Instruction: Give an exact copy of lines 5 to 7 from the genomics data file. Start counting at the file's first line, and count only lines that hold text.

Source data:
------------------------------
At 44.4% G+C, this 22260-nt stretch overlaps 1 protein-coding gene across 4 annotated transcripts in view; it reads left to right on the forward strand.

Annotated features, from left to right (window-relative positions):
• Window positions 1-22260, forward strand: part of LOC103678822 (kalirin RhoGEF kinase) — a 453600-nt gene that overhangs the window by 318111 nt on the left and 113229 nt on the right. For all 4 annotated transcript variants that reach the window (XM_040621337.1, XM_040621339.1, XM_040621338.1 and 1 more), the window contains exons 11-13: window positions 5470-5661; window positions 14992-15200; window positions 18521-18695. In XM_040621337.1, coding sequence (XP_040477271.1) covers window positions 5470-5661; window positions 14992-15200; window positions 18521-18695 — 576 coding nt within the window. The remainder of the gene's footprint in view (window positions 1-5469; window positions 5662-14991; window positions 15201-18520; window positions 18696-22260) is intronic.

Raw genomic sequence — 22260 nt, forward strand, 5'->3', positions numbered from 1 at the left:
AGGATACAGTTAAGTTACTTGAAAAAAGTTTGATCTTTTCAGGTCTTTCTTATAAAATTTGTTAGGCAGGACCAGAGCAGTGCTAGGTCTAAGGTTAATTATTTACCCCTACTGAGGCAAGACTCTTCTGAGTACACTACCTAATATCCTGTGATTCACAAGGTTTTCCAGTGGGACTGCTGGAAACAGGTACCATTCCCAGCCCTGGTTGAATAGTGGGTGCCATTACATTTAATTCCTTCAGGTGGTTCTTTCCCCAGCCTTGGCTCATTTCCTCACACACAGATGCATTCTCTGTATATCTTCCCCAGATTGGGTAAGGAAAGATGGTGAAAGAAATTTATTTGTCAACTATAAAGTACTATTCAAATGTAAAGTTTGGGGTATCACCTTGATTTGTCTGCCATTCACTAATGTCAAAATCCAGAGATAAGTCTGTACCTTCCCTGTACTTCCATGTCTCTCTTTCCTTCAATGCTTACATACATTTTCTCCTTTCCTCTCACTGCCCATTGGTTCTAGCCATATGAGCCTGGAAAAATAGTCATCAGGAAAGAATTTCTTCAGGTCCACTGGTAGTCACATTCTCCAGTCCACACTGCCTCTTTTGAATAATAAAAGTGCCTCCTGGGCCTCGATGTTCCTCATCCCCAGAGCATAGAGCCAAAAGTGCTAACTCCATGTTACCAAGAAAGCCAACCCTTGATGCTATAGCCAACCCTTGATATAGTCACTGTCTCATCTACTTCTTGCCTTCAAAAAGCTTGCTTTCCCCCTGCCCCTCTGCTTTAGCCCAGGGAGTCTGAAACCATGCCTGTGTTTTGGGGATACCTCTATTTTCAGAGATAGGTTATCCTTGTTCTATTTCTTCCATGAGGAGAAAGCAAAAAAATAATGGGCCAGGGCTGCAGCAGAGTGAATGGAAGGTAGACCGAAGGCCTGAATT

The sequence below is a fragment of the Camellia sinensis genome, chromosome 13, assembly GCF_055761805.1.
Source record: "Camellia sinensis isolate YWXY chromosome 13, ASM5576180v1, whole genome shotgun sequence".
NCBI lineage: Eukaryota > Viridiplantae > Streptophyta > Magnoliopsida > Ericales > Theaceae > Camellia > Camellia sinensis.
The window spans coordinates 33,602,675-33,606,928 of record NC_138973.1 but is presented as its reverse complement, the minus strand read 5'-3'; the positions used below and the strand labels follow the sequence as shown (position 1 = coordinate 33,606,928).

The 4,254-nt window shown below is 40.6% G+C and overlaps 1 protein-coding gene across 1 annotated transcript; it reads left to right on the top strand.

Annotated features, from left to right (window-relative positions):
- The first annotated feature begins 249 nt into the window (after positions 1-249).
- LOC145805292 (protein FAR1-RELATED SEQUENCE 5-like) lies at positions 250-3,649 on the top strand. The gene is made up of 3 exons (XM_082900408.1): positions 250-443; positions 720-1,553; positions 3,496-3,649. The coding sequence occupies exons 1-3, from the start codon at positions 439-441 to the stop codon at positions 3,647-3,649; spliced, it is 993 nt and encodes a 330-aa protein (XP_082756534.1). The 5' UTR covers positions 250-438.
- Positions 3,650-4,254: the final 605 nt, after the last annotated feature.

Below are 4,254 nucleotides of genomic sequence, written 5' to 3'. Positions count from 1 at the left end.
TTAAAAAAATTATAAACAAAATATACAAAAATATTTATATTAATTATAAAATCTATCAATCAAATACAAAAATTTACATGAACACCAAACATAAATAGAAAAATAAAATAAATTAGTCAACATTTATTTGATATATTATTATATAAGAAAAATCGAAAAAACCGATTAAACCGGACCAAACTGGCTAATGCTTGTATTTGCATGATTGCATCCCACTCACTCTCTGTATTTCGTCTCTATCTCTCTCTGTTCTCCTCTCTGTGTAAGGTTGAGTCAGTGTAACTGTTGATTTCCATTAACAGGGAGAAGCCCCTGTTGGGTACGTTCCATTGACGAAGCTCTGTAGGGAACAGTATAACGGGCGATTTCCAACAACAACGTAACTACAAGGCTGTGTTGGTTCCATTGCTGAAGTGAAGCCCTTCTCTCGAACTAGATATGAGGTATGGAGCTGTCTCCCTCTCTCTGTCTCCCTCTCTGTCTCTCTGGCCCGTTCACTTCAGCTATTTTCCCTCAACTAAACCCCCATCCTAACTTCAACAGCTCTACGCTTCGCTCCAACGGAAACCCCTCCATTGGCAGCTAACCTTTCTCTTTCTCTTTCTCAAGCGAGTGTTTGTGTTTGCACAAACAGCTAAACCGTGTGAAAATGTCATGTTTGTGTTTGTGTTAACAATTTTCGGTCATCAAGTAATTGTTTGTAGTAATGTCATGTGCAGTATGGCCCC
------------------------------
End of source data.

AGGATACAGTTAAGTTACTTGAAAAAAGTTTGATCTTTTCAGGTCTTTCTTATAAAATTTGTTAGGCAGGACCAGAGCAGTGCTAGGTCTAAGGTTAATTATTTACCCCTACTGAGGCAAGACTCTTCTGAGTACACTACCTAATATCCTGTGATTCACAAGGTTTTCCAGTGGGACTGCTGGAAACAGGTACCATTCCCAGCCCTGGTTGAATAGTGGGTGCCATTACATTTAATTCCTTCAGGTGGTTCTTTCCCCAGCCTTGGCTCATTTCCTCACACACAGATGCATTCTCTGTATATCTTCCCCAGATTGGGTAAGGAAAGATGGTGAAAGAAATTTATTTGTCAACTATAAAGTACTATTCAAATGTAAAGTTTGGGGTATCACCTTGATTTGTCTGCCATTCACTAATGTCAAAATCCAGAGATAAGTCTGTACCTTCCCTGTACTTCCATGTCTCTCTTTCCTTCAATGCTTACATACATTTTCTCCTTTCCTCTCACTGCCCATTGGTTCTAGCCATATGAGCCTGGAAAAATAGTCATCAGGAAAGAATTTCTTCAGGTCCACTGGTAGTCACATTCTCCAGTCCACACTGCCTCTTTTGAATAATAAAAGTGCCTCCTGGGCCTCGATGTTCCTCATCCCCAGAGCATAGAGCCAAAAGTGCTAACTCCATGTTACCAAGAAAGCCAACCCTTGATGCTATAGCCAACCCTTGATATAGTCACTGTCTCATCTACTTCTTGCCTTCAAAAAGCTTGCTTTCCCCCTGCCCCTCTGCTTTAGCCCAGGGAGTCTGAAACCATGCCTGTGTTTTGGGGATACCTCTATTTTCAGAGATAGGTTATCCTTGTTCTATTTCTTCCATGAGGAGAAAGCAAAAAAATAATGGGCCAGGGCTGCAGCAGAGTGAATGGAAGGTAGACCGAAGGCCTGAATT

The sequence below is a fragment of the Camellia sinensis genome, chromosome 13, assembly GCF_055761805.1.
Source record: "Camellia sinensis isolate YWXY chromosome 13, ASM5576180v1, whole genome shotgun sequence".